Asceticism and hermitism have fascinated me for a long time, (which might surprise those who know me as a convivial, gregarious person who loves an audience). Judaism’s focus on community are largely incompatible with such practices, so I’m not sure where the interest comes from, but I think it’s a combination of feeling daunted by the impossibility of keeping up with/learning about everything, a sense that life should be about something transcendental, coupled with a residual smugness about being a “smart kid” in elementary school though not one of the more socially adept ones. I want to believe that there is wisdom that is accessible from consistent introspection, that it’s more than just misanthropy that I feel when I want to be alone. The Perfection of Solitude describes the varied ways in which Catholic monks lived in the Holy Land during the time of the Crusades. I had not been familiar with the distinction between eremitic and cenobitic monasticism, but it makes sense: the former are those monks who live fully solitary lives, while the latter are members of an order that dines together. The latter feels more sustainable to me; being a part of an “intentional community” also provides the opportunity to engage in the world in a meaningful way in a way that total solitude doesn’t. Spending a period of time alone might provide some insight, but taking that insight to the grave would feel like an act of selfishness to me. The obsession with physical proximity to holy places is a complex subject for me; I have certainly felt moved in places of great history or meaning and can understand wanting to stay there to contemplate and be a part of the place, but it seems to me that appreciation of a place can quickly turn into a desire to possess/control it (since only a finite number of people can be present in any given place at any one time). Abraham Joshua Heschel’s description of the Sabbath as a “cathedral in time” and the emphasis in rabbinic Judaism on temporal holiness rather than spatial holiness seems to be a mature solution to that problem.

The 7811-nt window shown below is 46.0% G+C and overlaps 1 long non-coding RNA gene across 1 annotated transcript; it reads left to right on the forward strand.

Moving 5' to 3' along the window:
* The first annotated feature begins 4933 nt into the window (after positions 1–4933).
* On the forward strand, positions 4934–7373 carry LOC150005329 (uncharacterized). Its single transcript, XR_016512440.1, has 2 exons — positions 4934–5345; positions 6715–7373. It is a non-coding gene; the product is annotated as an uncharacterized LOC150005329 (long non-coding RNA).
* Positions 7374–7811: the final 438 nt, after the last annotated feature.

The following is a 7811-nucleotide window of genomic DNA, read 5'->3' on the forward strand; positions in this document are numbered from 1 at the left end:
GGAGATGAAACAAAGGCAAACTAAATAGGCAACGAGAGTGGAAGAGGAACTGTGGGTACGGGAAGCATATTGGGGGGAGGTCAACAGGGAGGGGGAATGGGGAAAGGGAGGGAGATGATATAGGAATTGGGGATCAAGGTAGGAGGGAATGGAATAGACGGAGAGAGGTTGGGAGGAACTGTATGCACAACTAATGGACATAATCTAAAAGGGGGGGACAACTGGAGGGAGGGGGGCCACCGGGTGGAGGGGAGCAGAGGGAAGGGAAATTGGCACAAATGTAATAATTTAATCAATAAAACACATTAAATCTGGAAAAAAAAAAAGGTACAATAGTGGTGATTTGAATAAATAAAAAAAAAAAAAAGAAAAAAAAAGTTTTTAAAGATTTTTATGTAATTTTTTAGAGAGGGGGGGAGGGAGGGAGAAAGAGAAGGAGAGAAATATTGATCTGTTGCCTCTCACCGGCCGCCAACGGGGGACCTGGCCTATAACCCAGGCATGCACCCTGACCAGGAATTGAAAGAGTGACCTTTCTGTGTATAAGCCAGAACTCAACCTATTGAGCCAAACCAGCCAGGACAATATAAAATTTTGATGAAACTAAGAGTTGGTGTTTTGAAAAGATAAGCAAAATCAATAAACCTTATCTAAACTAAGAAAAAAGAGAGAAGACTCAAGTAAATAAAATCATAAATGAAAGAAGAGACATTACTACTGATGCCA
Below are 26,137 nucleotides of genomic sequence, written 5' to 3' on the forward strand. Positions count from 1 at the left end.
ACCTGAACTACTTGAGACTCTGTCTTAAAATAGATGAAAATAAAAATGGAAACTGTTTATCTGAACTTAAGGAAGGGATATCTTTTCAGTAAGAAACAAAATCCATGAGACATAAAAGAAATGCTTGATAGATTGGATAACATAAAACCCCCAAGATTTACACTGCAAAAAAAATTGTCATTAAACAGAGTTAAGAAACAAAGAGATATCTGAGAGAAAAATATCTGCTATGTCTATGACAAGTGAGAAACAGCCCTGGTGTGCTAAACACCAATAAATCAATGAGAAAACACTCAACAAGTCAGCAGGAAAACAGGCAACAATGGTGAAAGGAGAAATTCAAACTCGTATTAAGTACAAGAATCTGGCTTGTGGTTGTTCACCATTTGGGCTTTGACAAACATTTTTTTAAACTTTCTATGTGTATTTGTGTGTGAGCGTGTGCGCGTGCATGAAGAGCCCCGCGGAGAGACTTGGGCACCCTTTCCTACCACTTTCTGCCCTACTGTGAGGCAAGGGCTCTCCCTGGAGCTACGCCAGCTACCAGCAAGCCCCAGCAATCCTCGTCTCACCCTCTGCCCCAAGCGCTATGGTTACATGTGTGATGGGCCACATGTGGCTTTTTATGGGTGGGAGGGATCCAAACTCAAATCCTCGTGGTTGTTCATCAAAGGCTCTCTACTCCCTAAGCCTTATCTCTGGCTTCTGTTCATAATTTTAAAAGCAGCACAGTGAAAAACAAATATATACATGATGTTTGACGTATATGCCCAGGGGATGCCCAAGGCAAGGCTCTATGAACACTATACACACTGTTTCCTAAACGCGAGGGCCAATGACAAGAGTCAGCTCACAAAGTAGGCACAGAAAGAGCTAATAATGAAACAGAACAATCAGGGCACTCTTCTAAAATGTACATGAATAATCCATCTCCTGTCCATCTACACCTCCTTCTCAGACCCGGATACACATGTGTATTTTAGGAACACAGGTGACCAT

Is holiness definitionally exceptional? Can a person simultaneously be humble and demand different rules for him/herself than for the population at large? In reading the lives of Dominican Saints I found myself asking these questions a lot. Many of the examples of the saints’ humility involves their own mortification: sleeping on boards, self-flagellation, extreme poverty, etc. It’s easy for that to start to feel competitive/addictive in the same ways that weightlifting, eating spicy food, drinking, or other physical “achievements” can escalate. And at least in my own life, that’s always been tied to competition and the sense of pride in having outdone someone else (or at least my own previous personal best). I don’t know that I can reconcile that urge with true humility, but maybe these saints didn’t view themselves as being humble in the sense of unimportant, but rather felt that, like a prophet wearing sackcloth and ashes, their outré actions were intended to shock the viewer into reflection. Catherine of Siena perhaps stands out in that department, reportedly drinking pus in order to punish herself/overcome her own disgust. There’s a certain grim comedy in some of these stories, where the saint goes to extreme lengths to be humble and then is honored/venerated. The compilers are often careful to specify that the saint did not seek out these honors (clearly they’re sensitive to Jesus’ comment about not being like the hypocrites of performative religiosity, and want to reassure the reader that these saints were doing things for the right reasons). At the same time, the saints documented inevitably did accept their role and the associated prestige. One wonders about the anonymously generous souls. There might be an interesting version of the superhero stories there, where the hero takes on an alter ego not for the sake of building up a larger-than-life persona, but the opposite, for the sake of invisibility and avoiding the personal acclaim. These saints, like the Old Testament prophets, aren’t completely stoic. Peter Martyr reportedly got exiled from his monastery because his colleagues heard him talking to angels and thought that he’d had a woman in his cell. He then complains to Jesus about having been treated unfairly, and Jesus says, essentially, “You want to talk about being treated unfairly? Hold my beer.” It struck me as a marvelous tidbit of levity and realism in these stories.
Coda: Though I finished reading these two books multiple years ago, I recently read Halldor Laxness’ The Great Weaver from Kashmir, which touches on some of the appeal (and harm) of the ego-boosting quest for perfection. One wonders about the ordinary lives that saints and hermits left behind, and which would have been the greater gift to the world.